As long as I’m throwing out truisms, “seek the truth and you will find it” fits that bill. God is a patient teacher, waiting for that rare student who will make a visit to his office to learn the answers to the questions, whatever they may be at any given moment during their lives.

I went to a school (Kansas University) where many classes had fifty or more students in them. I can tell you the teacher feels just as distant from the student as the student does from the teacher. Be one of the fifty that makes the effort to get one on one teaching from the teacher and they will go out of their way to help you. Not just that day but for the rest of the semester. They’re just like us, they need to know they’re being heard, that what they are doing means something.

I think this may be a fair, if flawed, example of how God feels. He desperately wants to be relevant in our lives and responds in kind to those who reach out to him. Yeah, it’s scary (and quiet) when we are going through tests but having the desire, and let’s say stubbornness, to brave the storms to take the quiz (and get the answers) begins to build a stronger long term relationship with our Teacher.

Have A Heart

I was reminded of an Old Testament verse recently, “Above all else, guard your heart, for it is the wellspring of life (NIV).” I don’t spend a lot of time in the book of Proverbs for reasons I haven’t really considered. Maybe it’s the wave after wave of words of advice that can be quite overwhelming. And come to think of it, there haven’t been any verses that have, up until now, stuck with me. But I recently met a nice girl who went to the trouble of having the verse tattooed on her arm. Now that’s a long term commitment. So, I thought I would take another look at the verse and taken by itself it is quite profound.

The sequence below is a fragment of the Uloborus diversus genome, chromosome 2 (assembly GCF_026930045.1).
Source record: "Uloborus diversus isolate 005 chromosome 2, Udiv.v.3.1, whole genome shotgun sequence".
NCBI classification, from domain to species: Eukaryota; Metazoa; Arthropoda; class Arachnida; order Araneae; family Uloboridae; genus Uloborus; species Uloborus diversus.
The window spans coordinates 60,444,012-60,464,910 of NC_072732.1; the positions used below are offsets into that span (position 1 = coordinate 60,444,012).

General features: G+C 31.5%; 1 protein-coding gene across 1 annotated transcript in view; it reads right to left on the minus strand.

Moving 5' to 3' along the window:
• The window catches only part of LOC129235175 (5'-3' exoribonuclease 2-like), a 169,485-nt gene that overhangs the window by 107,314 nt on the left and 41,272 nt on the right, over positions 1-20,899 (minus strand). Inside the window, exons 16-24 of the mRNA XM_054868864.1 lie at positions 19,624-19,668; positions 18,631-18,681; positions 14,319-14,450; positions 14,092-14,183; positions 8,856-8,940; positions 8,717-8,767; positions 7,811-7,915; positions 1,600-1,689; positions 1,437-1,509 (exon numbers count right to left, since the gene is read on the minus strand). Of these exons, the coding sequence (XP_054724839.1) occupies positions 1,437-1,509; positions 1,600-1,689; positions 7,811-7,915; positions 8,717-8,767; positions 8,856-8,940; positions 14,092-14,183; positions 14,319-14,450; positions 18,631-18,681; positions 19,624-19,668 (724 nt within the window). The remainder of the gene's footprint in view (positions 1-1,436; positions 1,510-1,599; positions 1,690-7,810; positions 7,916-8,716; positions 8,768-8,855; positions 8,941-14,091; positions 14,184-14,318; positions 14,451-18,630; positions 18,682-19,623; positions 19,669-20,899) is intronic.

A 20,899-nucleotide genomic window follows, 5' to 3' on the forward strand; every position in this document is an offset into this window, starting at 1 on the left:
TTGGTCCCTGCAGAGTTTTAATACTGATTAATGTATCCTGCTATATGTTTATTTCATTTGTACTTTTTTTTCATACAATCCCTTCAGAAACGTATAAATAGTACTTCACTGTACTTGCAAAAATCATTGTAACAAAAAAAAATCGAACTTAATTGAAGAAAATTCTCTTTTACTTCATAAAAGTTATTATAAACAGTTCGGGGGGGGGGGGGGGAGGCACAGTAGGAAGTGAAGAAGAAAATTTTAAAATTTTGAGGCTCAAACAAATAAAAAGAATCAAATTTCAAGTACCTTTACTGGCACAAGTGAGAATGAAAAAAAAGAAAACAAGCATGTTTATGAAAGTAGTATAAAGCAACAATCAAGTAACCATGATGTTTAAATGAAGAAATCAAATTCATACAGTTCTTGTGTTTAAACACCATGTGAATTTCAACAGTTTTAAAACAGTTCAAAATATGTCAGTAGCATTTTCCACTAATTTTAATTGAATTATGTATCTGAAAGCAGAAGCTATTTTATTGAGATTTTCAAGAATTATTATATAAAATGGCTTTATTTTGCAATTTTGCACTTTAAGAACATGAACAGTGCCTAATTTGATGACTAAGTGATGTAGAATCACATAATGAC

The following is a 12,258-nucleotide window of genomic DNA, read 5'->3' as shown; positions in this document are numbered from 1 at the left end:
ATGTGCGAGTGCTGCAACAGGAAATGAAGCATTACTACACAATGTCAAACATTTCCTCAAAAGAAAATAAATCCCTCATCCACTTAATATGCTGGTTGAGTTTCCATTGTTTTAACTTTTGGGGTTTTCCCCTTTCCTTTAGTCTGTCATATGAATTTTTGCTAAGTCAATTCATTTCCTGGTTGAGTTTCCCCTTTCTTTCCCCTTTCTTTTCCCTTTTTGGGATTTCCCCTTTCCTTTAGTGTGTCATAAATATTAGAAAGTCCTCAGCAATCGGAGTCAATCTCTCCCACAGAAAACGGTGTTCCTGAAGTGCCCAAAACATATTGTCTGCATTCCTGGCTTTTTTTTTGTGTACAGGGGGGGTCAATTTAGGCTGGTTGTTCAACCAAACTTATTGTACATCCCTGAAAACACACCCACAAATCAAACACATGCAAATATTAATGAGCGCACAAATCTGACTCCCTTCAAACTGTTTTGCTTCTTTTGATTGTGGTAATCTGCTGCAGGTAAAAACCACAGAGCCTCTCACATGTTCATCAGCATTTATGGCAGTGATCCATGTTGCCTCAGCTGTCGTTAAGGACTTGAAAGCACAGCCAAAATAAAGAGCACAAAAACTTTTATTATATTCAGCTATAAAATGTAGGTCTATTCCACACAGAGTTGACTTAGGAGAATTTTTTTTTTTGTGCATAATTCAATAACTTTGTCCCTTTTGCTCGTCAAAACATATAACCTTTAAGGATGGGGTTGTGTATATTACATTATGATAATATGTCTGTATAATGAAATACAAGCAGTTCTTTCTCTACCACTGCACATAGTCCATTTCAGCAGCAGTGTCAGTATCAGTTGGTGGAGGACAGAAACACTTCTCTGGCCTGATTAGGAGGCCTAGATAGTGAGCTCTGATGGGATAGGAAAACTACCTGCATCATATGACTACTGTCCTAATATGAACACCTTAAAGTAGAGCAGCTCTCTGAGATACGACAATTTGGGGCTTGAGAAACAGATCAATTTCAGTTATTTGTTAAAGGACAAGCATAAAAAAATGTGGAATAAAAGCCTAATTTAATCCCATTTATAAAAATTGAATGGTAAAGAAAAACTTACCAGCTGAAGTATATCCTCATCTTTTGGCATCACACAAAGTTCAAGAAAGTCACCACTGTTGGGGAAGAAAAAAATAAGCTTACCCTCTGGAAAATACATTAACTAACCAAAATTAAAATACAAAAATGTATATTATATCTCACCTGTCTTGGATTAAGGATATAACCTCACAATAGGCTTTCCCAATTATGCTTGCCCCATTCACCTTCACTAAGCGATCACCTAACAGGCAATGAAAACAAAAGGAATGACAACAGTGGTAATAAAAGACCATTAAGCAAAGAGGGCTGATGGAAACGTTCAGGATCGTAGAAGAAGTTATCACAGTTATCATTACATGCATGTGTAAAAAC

Do I guard my heart? No, I rarely, if ever, even think about my heart. It’s so much easier, at least for me, to think about the hearts of others. Maybe it’s because I tend to be compassionate by nature (here, I pat myself on the metaphorical back) and try to be a positive influence on other people’s lives. I like to be that guy, the one people can count on. Of course, the bonus of living out the Golden Rule is that it makes me feel good and feel relevant. That’s all well and good but if I let my heart die aren’t I committing a sort of spiritual suicide?

The first thing I have to remember is that it is OK to “guard my heart” as long as I don’t get caught up in a victimization mindset. How do I defend my heart without dwelling on the assaults on it? The second part of the verse is intriguing to me, “because it is the wellspring of life.” First, I must guard/ protect my heart against its enemies, but second, it’s the source of my ability to defend it. I’m thinking now about when J told the crowd that He came not only to give us life but abundant life. It appears that the writer of Proverbs is here foreshadowing the source behind “the wellspring of life,” the originator and the power and importantly, the renewing energy behind it. That’s an encouraging thought but not the end, I think.

We are told to guard our heart’s. That’s the command. We have the responsibility of guarding the heart given to us by God. The war, as we all know, is coming at us whether we want it to or not. So, as what typically happens, J starts with one thought to get me to another. It’s not about a victimization mindset, causing me to fight to survive but a victory mindset that there is a power already inside me, which was given to me by J. That is a comfort. J calls the one he sent the Comforter, after all.

I must guard my heart because it’s the wellspring and source of abundant life. My life. It’s a positive command for a more practical and purposeful way to approach the trials I/we face. And I can get behind that mindset.


For a child’s innocence, my soul cries out on heavy days. What I would give to dine on milk when a lack of peace stays the food of grace from my mouth. Today, I read about perfection formed by forty days of flood and famine for the man who does not stray from the course determined by God.

The night always ends with the rising of a new day, and I find again the patient one waiting, smiling, and saying once more, “isn’t this the day I made?”